HRN releases statement condemning the Taliban’s decision to ban women in Afghanistan from working for NGOs

HRN has released the following statement condemning the Taliban’s decision to ban women in Afghanistan from working for NGOs. The statement is also available in PDF format.

Human Rights Now Condemns the Taliban’s Decision to Ban Women from Working for NGOs

Human Rights Now (HRN) protests the recent decision of the Taliban to ban women in Afghanistan from working at NGOs. The decision is a serious violation of Afghanistan’s international human rights obligations, including under CEDAW Article 11 and ICESCR Article 6, two treaties it has ratified.

It is one of the latest efforts by the Taliban to completely erase the presence of women in all public and civic spaces. It follows many other senseless and cruel restrictions on girls and women which are designed to make them disappear and are violently enforced, such as strict restrictions on women’s appearance in public, a ban on women travelling outside without a male guardian, bans on girls attending high school and college, a ban on women obtaining SIM cards, bans on most types of work for women, such as the closing of women-run bakeries, and other restrictions.

The decision to ban women from NGO work is particularly harmful. Given Afghanistan’s collapsed economy since the Taliban takeover, for tens of thousands of women NGO workers, they are the main and stable income source allowing them to feed and care for their families. At the same time, humanitarian NGOs are often the only institutions in Afghanistan able and willing to provide essential humanitarian aid to the public. It is estimated that 28 million Afghans will need humanitarian assistance in 2023, including 13 million children.[1] Female staff are particularly essential to ensuring that humanitarian aid reaches women and children, among the most vulnerable demographics in need, as male staff would not be allowed to see them, much less find out their needs and provide them with aid.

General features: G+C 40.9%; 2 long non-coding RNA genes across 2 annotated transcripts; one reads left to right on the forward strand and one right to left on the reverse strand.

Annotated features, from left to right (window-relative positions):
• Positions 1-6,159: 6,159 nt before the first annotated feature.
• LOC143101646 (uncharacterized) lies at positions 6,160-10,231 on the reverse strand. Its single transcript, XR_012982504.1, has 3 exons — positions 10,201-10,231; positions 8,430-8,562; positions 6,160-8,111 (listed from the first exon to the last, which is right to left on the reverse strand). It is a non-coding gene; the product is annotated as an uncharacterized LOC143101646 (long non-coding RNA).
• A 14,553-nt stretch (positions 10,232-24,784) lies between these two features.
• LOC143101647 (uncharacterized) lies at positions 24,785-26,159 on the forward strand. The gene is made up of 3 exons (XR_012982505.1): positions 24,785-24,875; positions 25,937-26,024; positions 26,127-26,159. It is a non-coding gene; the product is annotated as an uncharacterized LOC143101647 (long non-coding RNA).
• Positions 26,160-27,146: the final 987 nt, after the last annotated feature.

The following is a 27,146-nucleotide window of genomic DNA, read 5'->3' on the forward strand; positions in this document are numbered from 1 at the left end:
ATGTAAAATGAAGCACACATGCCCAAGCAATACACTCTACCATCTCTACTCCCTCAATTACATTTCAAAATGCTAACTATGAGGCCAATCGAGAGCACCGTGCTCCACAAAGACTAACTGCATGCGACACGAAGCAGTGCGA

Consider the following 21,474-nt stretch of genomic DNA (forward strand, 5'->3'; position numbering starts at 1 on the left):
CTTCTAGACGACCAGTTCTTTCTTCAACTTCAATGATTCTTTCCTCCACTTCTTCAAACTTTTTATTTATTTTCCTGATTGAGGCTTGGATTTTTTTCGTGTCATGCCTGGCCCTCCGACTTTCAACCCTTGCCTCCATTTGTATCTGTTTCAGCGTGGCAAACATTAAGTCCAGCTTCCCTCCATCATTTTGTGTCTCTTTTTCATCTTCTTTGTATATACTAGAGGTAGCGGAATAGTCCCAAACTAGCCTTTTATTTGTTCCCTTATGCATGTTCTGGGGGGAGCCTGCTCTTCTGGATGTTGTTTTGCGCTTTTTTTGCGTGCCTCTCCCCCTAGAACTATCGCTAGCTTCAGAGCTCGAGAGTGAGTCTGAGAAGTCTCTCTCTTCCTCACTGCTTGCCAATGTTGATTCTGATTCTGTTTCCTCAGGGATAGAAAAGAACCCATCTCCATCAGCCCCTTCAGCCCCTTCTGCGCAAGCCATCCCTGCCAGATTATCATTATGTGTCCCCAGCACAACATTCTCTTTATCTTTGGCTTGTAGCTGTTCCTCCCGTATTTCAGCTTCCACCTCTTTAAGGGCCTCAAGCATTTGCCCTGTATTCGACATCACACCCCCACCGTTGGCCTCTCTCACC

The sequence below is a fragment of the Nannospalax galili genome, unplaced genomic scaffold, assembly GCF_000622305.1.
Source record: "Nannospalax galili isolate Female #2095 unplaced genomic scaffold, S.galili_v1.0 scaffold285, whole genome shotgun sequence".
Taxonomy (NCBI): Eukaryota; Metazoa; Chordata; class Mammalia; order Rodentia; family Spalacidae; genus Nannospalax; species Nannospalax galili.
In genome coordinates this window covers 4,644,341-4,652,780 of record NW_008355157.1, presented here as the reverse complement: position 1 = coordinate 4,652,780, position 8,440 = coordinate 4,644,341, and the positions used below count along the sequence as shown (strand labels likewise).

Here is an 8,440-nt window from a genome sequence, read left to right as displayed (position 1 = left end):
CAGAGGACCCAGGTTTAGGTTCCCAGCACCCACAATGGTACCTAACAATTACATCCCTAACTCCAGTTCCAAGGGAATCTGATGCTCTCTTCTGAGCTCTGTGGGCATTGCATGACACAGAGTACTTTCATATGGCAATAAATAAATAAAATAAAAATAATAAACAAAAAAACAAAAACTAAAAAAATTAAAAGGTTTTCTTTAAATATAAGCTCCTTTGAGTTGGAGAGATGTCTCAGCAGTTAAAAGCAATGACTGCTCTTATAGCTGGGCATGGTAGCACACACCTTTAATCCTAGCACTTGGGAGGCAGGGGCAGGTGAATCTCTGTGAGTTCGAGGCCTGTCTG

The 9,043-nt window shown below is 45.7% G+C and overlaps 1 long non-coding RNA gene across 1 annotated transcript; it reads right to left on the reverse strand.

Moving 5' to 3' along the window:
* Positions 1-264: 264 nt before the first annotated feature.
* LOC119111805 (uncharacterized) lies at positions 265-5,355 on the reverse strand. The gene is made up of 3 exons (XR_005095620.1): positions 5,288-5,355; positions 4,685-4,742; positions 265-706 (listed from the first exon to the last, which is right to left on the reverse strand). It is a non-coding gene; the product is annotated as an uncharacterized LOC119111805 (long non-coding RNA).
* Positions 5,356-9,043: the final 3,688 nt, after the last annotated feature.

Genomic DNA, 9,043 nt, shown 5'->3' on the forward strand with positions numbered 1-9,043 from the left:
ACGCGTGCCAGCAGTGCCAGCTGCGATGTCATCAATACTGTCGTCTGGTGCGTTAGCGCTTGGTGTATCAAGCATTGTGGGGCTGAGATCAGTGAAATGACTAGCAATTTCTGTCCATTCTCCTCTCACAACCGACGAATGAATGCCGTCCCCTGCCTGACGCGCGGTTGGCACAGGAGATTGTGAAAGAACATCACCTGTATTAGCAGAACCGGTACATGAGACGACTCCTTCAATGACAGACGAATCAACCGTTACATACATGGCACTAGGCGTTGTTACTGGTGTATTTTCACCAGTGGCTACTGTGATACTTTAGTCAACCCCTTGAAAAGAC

Many NGOs, such as Norwegian Refugee Council, Save the Children, CARE International,[2] and International Rescue Committee have stated that the decision forces them to suspend operations altogether as it crosses a humanitarian red line and because the NGOs cannot function without their female staff, which can amount to 100s or 1000s of staff for large NGOs. Their absence will have catastrophic consequences for Afghanistan’s people as millions will be left without life-saving humanitarian aid, exacerbating the humanitarian disaster Afghanistan is already facing. The timing of the Taliban decision displays particular cruelty, just as Afghanistan’s harsh winter is setting in and the need for humanitarian aid to combat widespread hunger and sickness is at its greatest. Women and their supporters who have protested the Taliban’s draconian restrictions have also been met with severe crackdowns, such as the use of a water cannon to disperse women in Harat protesting the university ban, and many reports of beatings, torture, arrests, and disappearances of protestors.[3]

HRN condemns the severe restrictions of the Taliban against women, including the ban on NGO work, designed to erase them completely from public life in Afghanistan. We call on the international community to stand with women in Afghanistan and take strong measures against Taliban authorities until girl’s and women’s freedoms are fully restored.